The Impact of Road Dust on Arctic Aquatic Ecosystems, Northwest Territories, Canada
Gunter, Rebecca Anne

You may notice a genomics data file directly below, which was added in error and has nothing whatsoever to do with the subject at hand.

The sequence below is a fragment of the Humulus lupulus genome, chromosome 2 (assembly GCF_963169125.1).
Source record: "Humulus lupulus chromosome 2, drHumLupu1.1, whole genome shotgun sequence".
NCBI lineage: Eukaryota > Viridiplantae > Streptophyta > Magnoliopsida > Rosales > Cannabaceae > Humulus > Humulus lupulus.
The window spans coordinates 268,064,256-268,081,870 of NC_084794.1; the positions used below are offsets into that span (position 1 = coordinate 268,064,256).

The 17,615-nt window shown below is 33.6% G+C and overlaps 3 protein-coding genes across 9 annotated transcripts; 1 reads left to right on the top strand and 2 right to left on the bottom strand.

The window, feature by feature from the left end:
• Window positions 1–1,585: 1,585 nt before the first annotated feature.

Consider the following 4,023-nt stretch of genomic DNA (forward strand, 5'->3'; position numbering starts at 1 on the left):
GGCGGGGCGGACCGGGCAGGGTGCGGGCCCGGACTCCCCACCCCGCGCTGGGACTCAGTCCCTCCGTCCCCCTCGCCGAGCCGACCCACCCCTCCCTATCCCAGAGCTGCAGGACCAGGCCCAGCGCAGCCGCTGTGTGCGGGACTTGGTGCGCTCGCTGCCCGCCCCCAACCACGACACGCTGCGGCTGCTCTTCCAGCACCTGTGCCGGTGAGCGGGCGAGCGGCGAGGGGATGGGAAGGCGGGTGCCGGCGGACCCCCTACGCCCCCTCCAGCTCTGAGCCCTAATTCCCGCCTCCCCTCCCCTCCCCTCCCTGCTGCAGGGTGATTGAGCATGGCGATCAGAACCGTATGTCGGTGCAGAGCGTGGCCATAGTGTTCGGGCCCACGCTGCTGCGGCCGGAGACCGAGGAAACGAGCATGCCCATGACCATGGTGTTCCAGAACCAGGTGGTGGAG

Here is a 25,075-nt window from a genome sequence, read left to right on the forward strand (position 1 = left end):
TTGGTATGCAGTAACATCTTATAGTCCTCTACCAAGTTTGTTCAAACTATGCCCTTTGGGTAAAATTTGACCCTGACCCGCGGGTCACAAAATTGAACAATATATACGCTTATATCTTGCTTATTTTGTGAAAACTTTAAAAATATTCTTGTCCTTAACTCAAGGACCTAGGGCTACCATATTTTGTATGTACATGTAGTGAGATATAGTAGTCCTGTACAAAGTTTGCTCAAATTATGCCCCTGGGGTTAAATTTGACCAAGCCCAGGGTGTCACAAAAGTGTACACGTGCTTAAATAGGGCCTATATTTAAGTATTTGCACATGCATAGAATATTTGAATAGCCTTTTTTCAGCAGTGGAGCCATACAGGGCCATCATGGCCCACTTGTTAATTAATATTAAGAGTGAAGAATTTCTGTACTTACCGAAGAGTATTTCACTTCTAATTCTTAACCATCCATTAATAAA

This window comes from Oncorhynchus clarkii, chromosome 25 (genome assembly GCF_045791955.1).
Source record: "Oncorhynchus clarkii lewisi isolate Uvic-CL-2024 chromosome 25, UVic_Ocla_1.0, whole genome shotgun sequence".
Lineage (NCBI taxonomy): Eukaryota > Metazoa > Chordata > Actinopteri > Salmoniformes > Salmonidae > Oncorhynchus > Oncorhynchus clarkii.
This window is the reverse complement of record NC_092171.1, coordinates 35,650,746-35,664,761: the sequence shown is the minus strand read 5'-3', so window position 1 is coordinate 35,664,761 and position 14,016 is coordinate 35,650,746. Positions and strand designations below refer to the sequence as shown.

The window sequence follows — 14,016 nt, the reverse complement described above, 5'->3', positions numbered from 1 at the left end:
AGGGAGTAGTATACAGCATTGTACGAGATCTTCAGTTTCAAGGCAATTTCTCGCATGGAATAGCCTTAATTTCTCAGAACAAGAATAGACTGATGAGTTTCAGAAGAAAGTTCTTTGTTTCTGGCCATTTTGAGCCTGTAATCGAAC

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The Canadian Arctic is currently undergoing rapid environmental and climatic changes. Resource development in northern regions also continues to expand, which requires more infrastructure such as roads. The Dempster Highway is a potential source for calcareous road dust since construction was completed in AD1979. Along the same timeline, the regional air temperatures began increasing, with the warming beginning around AD1970. Previous research indicates that dust from gravel highways has an impact on vegetation, and that the roadbed itself can alter near-surface permafrost temperature regimes. This research aims to employ paleolimnological methods to examine the potential impact of calcareous road dust on the aquatic ecosystems close to the Dempster Highway, as well as the possible effects from a warming climate. Lake sediment cores were taken from two impacted lakes adjacent to the highway (FM02 and FM04) and from one reference lake (FM06) located a far enough distance away that it is outside the range of dust transport. Through analyses of water chemistry, it was discovered that both the dust from the Dempster Highway and retrogressive thaw slumps in the surrounding area have an extensive impact on certain water chemistry variables (i.e. conductivity, pH, Ca+2, etc.); However, elemental profiles of the sediment cores revealed no signal from calcareous road dust in lake FM02. The NPP exhibited a clear shift to genera that prefer both warmer and more humid climates, as well as increased nutrients, all products of regional warming and increased influx of calcareous road dust during construction of the Dempster Highway. This research will help the Department of Transportation and Department of Natural Resources in making regulatory decisions regarding new infrastructure in the Canadian Arctic.